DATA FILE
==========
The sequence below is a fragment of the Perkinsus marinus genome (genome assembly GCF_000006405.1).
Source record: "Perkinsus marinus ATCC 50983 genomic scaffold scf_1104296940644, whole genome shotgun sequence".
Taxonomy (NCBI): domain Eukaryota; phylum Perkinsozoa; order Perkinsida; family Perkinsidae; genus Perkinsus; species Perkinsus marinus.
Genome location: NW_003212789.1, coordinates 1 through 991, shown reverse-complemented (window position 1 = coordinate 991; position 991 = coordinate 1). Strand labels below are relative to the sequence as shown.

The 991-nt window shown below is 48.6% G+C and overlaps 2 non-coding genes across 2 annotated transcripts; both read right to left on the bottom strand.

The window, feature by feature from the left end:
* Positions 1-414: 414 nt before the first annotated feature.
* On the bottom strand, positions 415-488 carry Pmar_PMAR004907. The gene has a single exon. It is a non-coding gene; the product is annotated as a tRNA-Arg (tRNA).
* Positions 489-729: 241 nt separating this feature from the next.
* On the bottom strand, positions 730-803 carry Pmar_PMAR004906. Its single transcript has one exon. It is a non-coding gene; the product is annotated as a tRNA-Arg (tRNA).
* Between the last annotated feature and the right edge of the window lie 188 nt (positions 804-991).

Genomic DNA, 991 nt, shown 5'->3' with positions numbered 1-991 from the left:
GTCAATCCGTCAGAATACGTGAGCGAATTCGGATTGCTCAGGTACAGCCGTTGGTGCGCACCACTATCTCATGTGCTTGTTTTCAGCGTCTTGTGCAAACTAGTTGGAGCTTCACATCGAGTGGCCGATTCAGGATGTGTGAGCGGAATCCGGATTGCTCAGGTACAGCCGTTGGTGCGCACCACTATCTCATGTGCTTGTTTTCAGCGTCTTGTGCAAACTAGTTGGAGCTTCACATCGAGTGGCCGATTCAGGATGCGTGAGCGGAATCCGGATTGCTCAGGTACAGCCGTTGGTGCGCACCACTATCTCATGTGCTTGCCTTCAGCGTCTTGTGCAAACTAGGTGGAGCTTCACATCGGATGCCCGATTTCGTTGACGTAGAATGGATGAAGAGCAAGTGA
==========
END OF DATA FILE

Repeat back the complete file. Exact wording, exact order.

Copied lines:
The sequence below is a fragment of the Perkinsus marinus genome (genome assembly GCF_000006405.1).
Source record: "Perkinsus marinus ATCC 50983 genomic scaffold scf_1104296940644, whole genome shotgun sequence".
Taxonomy (NCBI): domain Eukaryota; phylum Perkinsozoa; order Perkinsida; family Perkinsidae; genus Perkinsus; species Perkinsus marinus.
Genome location: NW_003212789.1, coordinates 1 through 991, shown reverse-complemented (window position 1 = coordinate 991; position 991 = coordinate 1). Strand labels below are relative to the sequence as shown.

The 991-nt window shown below is 48.6% G+C and overlaps 2 non-coding genes across 2 annotated transcripts; both read right to left on the bottom strand.

The window, feature by feature from the left end:
* Positions 1-414: 414 nt before the first annotated feature.
* On the bottom strand, positions 415-488 carry Pmar_PMAR004907. The gene has a single exon. It is a non-coding gene; the product is annotated as a tRNA-Arg (tRNA).
* Positions 489-729: 241 nt separating this feature from the next.
* On the bottom strand, positions 730-803 carry Pmar_PMAR004906. Its single transcript has one exon. It is a non-coding gene; the product is annotated as a tRNA-Arg (tRNA).
* Between the last annotated feature and the right edge of the window lie 188 nt (positions 804-991).

Genomic DNA, 991 nt, shown 5'->3' with positions numbered 1-991 from the left:
GTCAATCCGTCAGAATACGTGAGCGAATTCGGATTGCTCAGGTACAGCCGTTGGTGCGCACCACTATCTCATGTGCTTGTTTTCAGCGTCTTGTGCAAACTAGTTGGAGCTTCACATCGAGTGGCCGATTCAGGATGTGTGAGCGGAATCCGGATTGCTCAGGTACAGCCGTTGGTGCGCACCACTATCTCATGTGCTTGTTTTCAGCGTCTTGTGCAAACTAGTTGGAGCTTCACATCGAGTGGCCGATTCAGGATGCGTGAGCGGAATCCGGATTGCTCAGGTACAGCCGTTGGTGCGCACCACTATCTCATGTGCTTGCCTTCAGCGTCTTGTGCAAACTAGGTGGAGCTTCACATCGGATGCCCGATTTCGTTGACGTAGAATGGATGAAGAGCAAGTGA